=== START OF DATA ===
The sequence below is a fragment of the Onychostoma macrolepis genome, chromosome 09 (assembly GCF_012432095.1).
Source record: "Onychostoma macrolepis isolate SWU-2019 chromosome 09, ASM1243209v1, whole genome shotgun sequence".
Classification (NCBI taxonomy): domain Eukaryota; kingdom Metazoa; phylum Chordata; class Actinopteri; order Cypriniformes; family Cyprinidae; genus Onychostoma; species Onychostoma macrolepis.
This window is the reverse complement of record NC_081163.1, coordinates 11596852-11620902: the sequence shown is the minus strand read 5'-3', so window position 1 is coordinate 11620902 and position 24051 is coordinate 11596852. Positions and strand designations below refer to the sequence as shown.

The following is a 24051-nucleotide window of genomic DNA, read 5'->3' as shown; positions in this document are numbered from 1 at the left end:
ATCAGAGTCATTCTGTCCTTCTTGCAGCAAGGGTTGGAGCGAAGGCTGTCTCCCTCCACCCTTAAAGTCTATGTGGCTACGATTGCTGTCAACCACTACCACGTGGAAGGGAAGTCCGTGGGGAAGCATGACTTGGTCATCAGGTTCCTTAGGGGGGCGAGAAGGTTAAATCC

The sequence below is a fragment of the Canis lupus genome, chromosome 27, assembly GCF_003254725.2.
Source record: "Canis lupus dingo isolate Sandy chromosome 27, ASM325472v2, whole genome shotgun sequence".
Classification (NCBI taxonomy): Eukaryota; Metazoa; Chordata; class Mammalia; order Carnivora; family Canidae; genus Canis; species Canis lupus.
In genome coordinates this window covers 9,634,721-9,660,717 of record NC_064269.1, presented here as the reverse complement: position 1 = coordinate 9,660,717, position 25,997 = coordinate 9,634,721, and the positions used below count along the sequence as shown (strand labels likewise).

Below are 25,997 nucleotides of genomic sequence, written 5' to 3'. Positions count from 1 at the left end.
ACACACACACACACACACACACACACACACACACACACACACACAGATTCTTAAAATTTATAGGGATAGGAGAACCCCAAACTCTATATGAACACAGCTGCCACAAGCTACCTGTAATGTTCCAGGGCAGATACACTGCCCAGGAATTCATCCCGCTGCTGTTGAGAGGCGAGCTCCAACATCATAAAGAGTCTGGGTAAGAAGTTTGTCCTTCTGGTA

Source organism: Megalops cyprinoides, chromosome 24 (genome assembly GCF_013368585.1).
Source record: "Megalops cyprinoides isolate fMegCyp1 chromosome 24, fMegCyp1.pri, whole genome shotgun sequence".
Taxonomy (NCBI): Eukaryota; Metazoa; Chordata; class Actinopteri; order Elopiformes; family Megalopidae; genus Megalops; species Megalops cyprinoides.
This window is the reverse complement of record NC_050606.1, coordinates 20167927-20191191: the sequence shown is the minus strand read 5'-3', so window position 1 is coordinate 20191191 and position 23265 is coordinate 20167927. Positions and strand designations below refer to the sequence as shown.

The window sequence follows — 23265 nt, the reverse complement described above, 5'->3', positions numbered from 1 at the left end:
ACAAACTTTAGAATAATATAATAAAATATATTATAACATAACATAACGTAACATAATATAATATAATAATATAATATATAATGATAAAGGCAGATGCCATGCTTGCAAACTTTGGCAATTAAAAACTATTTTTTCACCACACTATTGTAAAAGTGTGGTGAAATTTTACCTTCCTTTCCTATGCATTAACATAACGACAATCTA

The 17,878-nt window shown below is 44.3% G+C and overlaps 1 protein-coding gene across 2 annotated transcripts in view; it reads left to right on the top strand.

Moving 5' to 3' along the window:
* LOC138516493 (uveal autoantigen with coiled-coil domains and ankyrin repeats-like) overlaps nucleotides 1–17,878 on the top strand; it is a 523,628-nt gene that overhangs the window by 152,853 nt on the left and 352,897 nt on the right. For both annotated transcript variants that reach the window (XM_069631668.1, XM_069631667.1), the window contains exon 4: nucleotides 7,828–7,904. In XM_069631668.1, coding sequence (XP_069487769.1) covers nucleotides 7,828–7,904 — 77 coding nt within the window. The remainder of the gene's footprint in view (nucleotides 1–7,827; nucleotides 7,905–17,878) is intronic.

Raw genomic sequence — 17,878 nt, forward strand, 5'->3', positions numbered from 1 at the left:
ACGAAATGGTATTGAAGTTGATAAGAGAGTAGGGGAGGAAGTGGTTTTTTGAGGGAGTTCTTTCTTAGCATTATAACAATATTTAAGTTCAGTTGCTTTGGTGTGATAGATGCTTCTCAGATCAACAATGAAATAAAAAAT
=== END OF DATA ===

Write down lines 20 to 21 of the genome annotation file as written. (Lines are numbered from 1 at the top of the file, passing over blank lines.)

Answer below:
Moving 5' to 3' along the window:
* LOC138516493 (uveal autoantigen with coiled-coil domains and ankyrin repeats-like) overlaps nucleotides 1–17,878 on the top strand; it is a 523,628-nt gene that overhangs the window by 152,853 nt on the left and 352,897 nt on the right. For both annotated transcript variants that reach the window (XM_069631668.1, XM_069631667.1), the window contains exon 4: nucleotides 7,828–7,904. In XM_069631668.1, coding sequence (XP_069487769.1) covers nucleotides 7,828–7,904 — 77 coding nt within the window. The remainder of the gene's footprint in view (nucleotides 1–7,827; nucleotides 7,905–17,878) is intronic.